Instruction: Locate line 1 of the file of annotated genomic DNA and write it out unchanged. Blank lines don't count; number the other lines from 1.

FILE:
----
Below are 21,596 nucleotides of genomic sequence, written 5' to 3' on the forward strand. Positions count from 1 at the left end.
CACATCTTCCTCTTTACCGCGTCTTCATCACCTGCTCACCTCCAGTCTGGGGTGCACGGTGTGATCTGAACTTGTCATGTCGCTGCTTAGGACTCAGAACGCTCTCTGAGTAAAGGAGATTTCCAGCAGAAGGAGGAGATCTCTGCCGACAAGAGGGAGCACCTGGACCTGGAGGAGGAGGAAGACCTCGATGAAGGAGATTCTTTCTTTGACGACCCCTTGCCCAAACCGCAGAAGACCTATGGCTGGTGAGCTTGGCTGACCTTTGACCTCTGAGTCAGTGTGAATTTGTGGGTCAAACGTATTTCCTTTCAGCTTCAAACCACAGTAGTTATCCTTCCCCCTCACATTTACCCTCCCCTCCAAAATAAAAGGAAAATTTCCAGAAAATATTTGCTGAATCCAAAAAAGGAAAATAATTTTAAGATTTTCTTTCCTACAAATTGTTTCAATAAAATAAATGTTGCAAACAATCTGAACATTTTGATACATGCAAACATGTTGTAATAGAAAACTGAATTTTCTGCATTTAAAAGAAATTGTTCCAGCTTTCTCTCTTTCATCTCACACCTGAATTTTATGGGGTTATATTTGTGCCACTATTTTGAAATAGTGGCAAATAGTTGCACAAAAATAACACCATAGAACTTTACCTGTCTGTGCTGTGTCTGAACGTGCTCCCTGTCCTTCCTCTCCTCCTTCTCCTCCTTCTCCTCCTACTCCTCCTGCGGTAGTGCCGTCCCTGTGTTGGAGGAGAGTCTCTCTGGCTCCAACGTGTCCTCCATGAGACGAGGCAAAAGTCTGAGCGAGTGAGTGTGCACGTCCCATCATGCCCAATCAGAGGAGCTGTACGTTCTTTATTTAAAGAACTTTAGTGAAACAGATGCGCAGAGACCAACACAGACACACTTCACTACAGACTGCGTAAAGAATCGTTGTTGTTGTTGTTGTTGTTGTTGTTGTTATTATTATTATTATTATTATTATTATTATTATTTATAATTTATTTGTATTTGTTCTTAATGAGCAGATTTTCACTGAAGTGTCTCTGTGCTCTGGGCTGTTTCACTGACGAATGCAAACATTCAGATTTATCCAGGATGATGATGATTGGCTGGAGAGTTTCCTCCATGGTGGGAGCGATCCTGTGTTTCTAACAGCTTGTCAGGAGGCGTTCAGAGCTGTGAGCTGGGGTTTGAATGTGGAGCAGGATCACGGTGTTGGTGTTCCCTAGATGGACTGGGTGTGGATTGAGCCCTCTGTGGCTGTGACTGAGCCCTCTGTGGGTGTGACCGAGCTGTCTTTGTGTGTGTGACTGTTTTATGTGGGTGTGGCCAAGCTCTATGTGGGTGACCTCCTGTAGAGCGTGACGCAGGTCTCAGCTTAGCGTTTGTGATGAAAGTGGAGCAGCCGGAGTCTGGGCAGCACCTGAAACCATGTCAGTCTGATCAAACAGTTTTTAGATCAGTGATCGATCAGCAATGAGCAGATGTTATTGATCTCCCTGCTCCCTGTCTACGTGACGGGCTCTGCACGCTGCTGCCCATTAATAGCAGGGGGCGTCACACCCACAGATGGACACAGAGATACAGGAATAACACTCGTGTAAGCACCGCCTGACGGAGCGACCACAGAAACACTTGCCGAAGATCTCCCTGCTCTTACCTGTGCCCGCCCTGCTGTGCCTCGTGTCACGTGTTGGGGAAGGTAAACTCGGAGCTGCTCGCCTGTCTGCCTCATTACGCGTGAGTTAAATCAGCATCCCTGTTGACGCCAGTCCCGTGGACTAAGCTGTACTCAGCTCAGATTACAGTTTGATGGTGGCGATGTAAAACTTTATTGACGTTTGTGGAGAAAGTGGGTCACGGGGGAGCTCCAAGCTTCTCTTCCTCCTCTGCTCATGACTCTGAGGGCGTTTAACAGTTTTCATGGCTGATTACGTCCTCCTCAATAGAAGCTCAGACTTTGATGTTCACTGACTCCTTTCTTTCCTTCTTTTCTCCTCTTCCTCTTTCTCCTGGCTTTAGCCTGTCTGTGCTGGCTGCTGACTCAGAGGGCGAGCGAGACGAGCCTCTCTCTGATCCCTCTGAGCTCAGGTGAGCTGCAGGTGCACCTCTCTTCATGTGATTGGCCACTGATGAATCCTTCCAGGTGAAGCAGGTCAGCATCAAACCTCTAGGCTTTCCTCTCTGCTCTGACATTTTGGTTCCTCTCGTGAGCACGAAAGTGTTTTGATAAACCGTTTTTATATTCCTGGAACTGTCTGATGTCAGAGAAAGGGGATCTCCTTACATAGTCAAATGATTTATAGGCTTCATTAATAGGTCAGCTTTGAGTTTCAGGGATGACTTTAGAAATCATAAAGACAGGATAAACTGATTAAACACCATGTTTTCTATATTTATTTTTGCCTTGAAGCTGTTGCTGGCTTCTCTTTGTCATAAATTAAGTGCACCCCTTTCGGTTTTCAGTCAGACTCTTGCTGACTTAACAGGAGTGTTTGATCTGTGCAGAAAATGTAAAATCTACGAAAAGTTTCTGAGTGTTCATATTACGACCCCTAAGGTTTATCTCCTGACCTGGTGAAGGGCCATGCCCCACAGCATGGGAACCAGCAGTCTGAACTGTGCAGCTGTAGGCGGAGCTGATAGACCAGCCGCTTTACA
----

Below are 21,596 nucleotides of genomic sequence, written 5' to 3' on the forward strand. Positions count from 1 at the left end.